Libyan strife threatens to rattle oil supply

15:46, March 01, 2011      

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Is another oil shock just at the corner? Nobody can rule it out.

Not since Iraq invaded Kuwait in 1990 has an emerging crisis of crude loomed so large.
Oil futures in New York jumped nearly $12 last week to settle above at $98 a barrel, their highest since October 2008. And in London, benchmark Brent crude traded close to $115 a barrel.

The events unfolding in the Arab world, the epicenter of global oil production, are a sobering reminder that trading in oil is at the heart of a political game.

As rebels tightened their noose around Tripoli, Libya, its critical oil supplies remained constricted. Production from most of Libya's oil fields was down to a trickle.

Several ports and refineries were left stricken by oil workers too afraid to go to work. And with most foreign workers having fled the strife-torn country and armed men beginning to loot equipment left behind, a return to normal crude production appears weeks, if not months, away.

Granted, the world can cope with a disruption of exports from Libya. But what has brought us to $100-a-barrel oil again — and set the customers on edge — is the possibility that the uprisings in the Arab world might spread to other OPEC nations in the Middle East.

Few oil experts are surprised that the unrest in the Middle East and North Africa has so unnerved the market. The world is thirsty for oil, and supply and demand are in delicate balance. There is little room for more disruptions.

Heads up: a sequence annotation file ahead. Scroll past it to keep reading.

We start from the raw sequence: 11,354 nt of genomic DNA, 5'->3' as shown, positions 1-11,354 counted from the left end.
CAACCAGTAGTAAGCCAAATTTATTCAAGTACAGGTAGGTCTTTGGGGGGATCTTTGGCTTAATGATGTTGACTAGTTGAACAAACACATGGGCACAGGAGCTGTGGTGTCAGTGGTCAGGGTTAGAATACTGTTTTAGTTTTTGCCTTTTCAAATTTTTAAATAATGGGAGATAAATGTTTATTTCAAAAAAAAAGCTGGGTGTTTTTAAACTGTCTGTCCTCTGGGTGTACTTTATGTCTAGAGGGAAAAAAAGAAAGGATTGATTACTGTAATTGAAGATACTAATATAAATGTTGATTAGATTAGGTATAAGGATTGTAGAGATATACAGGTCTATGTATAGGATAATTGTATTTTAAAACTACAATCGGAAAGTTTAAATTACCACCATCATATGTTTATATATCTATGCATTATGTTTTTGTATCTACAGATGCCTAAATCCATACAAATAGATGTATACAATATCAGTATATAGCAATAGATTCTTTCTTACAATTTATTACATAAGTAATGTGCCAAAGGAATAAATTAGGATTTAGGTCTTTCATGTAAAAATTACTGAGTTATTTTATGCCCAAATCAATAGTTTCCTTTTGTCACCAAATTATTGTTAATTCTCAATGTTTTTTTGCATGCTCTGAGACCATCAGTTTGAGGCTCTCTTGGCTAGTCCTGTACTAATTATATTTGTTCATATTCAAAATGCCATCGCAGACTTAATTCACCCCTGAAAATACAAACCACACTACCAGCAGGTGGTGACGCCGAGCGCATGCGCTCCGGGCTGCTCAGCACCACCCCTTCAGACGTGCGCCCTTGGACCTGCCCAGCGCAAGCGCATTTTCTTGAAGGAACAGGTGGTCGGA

The question on everyone's mind is what if this goes beyond Libya. Further unrest — or simply fear of further unrest — could well drive oil prices higher.

The price of oil had been rising steadily even before the wave of protests swept much of the Middle East and North Africa. A recovering global economy had convinced traders that demand for oil was going to rise by about 2 percent in 2011.

Now economists worry that high and rising energy prices could hurt the global economy just as it is beginning to revive in the Western countries.

If prices keep climbing, consumers will in all likelihood tighten their belts. If prices stay high for long, the impact could be severe: every oil shock of the past 40 years has helped push the global economy into a tailspin.

The biggest shock followed the 1973-74 OPEC oil embargo, which quadrupled oil prices and helped produce stagflation, a period of slow growth, high unemployment and inflation.

To calm markets, Saudi Arabia has started to increase its crude output to more
than 9 million barrels a day, roughly 700,000 barrels more than at the end of 2010.

People's Daily Online


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